Nature-based solutions provide sanitation to the population of Amajari, in Roraima

By Andréa Mesquita

Rain was a headache in Amajari, in the north of Roraima. Rain puddles, mud and soggy land were common, which made it difficult for people to move around and made it even more difficult for rain water to run off. As the area is plain and rains are intense and frequent in the region, the land is typically swampy. The situation is even worse when household pits overflow due to soil saturation. This is a real nightmare, since the municipality does not have sanitation services.

However, in a small town with just over 13,000 inhabitants along the border with Venezuela, the situation has changed.

With the help of the Support Project for the National Agenda for Sustainable Urban Development in Brazil (ANDUS), Nature-Based Solutions (NBS) were sought to address land drainage and provide a cost-effective and sustainable sanitation sanitation to the municipality.

Amajari decided to adopt three NBS: a bioseptic tank, at the local government main office; three rain gardens, also at the main office; and a composting site at a municipal school in Vila do Tepequém.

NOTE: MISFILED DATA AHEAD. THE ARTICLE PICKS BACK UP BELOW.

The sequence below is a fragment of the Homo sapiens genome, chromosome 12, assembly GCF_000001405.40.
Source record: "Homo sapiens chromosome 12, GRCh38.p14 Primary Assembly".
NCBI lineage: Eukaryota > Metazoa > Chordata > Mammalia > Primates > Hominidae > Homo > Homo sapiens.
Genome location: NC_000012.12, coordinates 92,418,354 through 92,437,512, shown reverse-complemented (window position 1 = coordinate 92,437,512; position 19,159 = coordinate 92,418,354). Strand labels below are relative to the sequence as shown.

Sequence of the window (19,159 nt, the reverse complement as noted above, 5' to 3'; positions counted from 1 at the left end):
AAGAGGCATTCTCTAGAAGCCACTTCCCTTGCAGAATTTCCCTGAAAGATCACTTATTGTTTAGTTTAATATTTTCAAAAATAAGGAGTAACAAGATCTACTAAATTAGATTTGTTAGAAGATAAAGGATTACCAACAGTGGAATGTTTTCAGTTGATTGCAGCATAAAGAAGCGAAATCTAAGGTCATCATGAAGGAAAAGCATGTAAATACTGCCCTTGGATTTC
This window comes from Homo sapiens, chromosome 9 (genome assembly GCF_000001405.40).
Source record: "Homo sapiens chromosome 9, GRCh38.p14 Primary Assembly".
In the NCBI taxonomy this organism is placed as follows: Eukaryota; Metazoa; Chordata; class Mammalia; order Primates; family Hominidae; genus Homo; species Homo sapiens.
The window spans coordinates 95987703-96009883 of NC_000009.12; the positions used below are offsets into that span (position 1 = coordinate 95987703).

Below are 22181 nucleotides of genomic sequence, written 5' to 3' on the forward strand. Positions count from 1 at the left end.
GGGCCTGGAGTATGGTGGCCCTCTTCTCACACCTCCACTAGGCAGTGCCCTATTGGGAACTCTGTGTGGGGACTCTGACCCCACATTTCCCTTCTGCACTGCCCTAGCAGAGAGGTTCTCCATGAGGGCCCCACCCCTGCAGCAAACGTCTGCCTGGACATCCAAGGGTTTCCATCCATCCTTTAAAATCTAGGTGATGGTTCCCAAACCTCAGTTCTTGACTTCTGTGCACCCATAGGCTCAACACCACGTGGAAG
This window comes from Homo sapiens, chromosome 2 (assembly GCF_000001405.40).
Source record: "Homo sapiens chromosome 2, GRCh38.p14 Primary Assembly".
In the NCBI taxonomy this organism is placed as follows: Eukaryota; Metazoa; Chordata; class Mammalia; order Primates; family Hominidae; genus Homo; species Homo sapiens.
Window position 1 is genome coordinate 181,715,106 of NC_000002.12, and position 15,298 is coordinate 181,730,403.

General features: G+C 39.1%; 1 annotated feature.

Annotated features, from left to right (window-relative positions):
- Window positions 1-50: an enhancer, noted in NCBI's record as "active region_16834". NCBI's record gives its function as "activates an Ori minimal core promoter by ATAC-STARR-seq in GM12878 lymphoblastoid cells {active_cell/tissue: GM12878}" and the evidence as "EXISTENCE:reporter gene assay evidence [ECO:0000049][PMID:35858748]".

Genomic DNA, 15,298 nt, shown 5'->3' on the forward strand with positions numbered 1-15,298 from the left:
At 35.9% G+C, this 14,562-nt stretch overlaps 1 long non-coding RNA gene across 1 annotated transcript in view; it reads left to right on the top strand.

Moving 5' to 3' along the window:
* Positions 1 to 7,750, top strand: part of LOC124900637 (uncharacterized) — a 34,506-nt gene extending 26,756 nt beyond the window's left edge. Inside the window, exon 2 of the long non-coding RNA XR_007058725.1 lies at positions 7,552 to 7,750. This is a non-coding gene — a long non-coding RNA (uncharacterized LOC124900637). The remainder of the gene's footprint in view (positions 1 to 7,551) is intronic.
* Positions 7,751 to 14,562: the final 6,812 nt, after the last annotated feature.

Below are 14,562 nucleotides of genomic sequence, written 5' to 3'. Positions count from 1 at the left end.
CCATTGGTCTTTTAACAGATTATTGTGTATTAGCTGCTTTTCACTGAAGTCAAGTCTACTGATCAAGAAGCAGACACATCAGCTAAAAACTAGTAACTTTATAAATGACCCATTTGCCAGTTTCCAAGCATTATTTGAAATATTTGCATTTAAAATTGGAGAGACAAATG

Núbia Lima, mayor of Amajari, believes that “this project will not only be replicated at the local government main office, but at our municipal school and our local departments, and it will be an important step to inspire the whole community to embrace bioseptic tanks in their homes as well.”

The rain gardens were put in place to address the rainwater drainage system of the building where the land got flooded too easily. On average, 50 people go to the main office building daily and benefit either directly or indirectly from this measure.

Seeking solutions

In collaboration with the State Government, the Federal Institute – which even has a campus in Amajari –, the federal and state universities of Roraima, the National Health Foundation (Funasa), and the Municipal Tourism Foundation, the ANDUS team provided mentoring and training sessions where the personnel learned how to change their household pits to bioseptic tanks, and thus reduce the number of existing pits, both in public areas and in institutions and communities.